OECD Going Digital Summit: “The Promises of Digital Transformation”
Remarks by Angel Gurría
11 March 2019 - Paris, France
(As prepared for delivery)
Prime Minister Pellegrini, Director-General Azoulay, Ministers, distinguished guests, ladies and gentlemen:
Welcome to the OECD Going Digital Summit. Welcome to the genesis of our digital future. Welcome to the incubator of better digital policies for better lives!
I am delighted to see so much expertise and decision-making power gathered around the table. It is exciting to discuss the digital transformation with stakeholders from business, labour, civil society, the technical community and academia, as well as governments. You are the active participants in the Going Digital journey. Your presence here is critical.
The promises of digital transformation
The digital transformation is not new, but the pace of change has quickened, with our hyperconnected societies generating huge volumes of data of all kinds.
This flood of data is transforming value generation, decision-making and production, similarly to how new materials or the advent of combustion engines transformed economies and societies in past eras.
This transformation brings countless opportunities to improve well-being, from health care to education to the environment. The smartphone in your pocket can use AI to detect possible health issues, or speech recognition to offer on-the-spot translation. Camera-carrying robots can inspect the interior of oil pipelines, looking for fissures and averting environmental damage.
The transformation comes with challenges
Yet such benefits are accompanied by new pitfalls. Digital transformation is raising concerns about labour market polarisation and skill mismatches, breaches of privacy and security, growing market power for leading firms, and tax evasion and aggressive tax avoidance. It is also raising new concerns about inclusion and equality: more than 4 in 10 rural households don’t have access to high-speed broadband, while big data analysis is only performed by 11% of firms.
The benefits and downsides raise challenges for policy makers in weighing costs and benefits associated with different policy options. Ban ride-sharing because it violates rules governing taxis and you may make it harder for poor people to get to work. Overly limit data access because of privacy concerns and you may cut off avenues of research on dementia. At the same time, too light a touch may allow a concentration of power and even undermine democratic institutions.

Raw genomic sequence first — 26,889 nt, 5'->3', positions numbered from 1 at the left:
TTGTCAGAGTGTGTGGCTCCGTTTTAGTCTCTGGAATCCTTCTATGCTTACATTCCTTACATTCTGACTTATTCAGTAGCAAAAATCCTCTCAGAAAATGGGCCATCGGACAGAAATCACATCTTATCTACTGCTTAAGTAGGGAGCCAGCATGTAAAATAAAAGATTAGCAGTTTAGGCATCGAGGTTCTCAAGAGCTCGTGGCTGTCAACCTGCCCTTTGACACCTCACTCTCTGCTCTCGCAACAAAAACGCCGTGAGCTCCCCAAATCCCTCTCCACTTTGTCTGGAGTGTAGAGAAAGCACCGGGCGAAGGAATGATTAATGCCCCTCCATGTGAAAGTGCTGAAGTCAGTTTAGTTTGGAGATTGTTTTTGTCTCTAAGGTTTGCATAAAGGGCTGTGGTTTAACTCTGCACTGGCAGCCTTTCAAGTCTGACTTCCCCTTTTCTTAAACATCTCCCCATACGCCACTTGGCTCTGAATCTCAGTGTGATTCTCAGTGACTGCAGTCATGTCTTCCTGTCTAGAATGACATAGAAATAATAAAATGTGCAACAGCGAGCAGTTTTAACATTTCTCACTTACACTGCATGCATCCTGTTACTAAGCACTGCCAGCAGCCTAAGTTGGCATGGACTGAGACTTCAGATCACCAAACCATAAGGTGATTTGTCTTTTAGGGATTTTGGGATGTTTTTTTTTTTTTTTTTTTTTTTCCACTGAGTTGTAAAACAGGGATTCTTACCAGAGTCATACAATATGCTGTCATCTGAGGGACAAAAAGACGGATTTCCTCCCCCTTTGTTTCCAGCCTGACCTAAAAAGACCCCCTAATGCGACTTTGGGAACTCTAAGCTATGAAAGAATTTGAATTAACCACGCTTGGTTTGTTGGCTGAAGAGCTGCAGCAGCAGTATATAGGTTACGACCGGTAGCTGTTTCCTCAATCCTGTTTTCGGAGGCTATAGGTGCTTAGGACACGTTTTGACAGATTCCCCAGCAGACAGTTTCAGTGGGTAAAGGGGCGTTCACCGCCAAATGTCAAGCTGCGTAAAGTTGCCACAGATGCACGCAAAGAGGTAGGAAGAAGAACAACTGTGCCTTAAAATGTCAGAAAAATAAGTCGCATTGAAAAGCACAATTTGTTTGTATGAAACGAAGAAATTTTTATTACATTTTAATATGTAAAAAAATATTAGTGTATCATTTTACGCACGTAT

These issues not only touch virtually every aspect of domestic policy, but also raise many cross-border issues, including digital trade. They have risen to the top of the policy agenda at the UN – including ITU and UNESCO -- as well as other international bodies, including the G20, the G7, the EU, APEC and here at the OECD.
The OECD’s Going Digital policy framework: a holistic way forward
In 2016, Ministers meeting in Cancun recognised the need for a coherent whole-of-government approach to the digital transformation, and launched the OECD Going Digital project. Work started in 2017 across 10 different OECD Directorates, involving more than 14 different policy committees.
From the outset, the aim has been to strive for outcomes that put people at the centre – empowered by digital technologies, not controlled or impoverished by them.
This effort has leveraged the best measurement, analysis and policy thinking, and has allowed us to produce a unique tool for governments – the OECD’s Going Digital Integrated Policy Framework.
This is the first time that a holistic policy approach to the digital transformation has been formulated. It underpins the three resources we are launching today:
- The report Going Digital: Shaping Policies, Improving Lives, presenting a strategy for policy-making in the digital age;
- The report Measuring the Digital Transformation: A Roadmap for the Future, presenting the state of art in digital transformation measurement; and
- The online Going Digital Toolkit, helping countries assess their state of digital development and formulate policy strategies in response. There is a Toolkit booth in the atrium; check it out!
These products, and the more than 100 reports standing behind them, are only the beginning. Last month, we released a report on well-being in the digital age. In coming months you will see several other reports drawing on the Going Digital work: the OECD Employment Outlook, Skills Outlook, work on tax and trade, and more.
But first, this Summit will take us into the rich detail of the seven pillars of our policy framework, which relate to enhancing access; increasing effective use; unleashing innovation; ensuring good jobs for all; promoting social prosperity; strengthening trust; and fostering market openness.
We want to bridge digital divides for people and firms. We want to help empower people to succeed in a rapidly changing digital world of work. We want to strengthen trust and enhance access to data to drive innovation. And we want to build the next generation of data and indicators capable of monitoring and shaping the digital transformation. It is an ambitious project, I know, but the OECD can make magic when working with people like you!
Distinguished leaders, experts and colleagues:
A successful digital transformation is about preparing people and governments to turn digital technologies into human development magic. In the words of the MIT scientist George Westerman: “When the digital transformation is done right, it’s like a caterpillar turning into a butterfly, but when done wrong, all you have is a really fast caterpillar.” The OECD is ready to help you conceive that butterfly!
This Summit can make it happen! Let’s get to work. Thank you.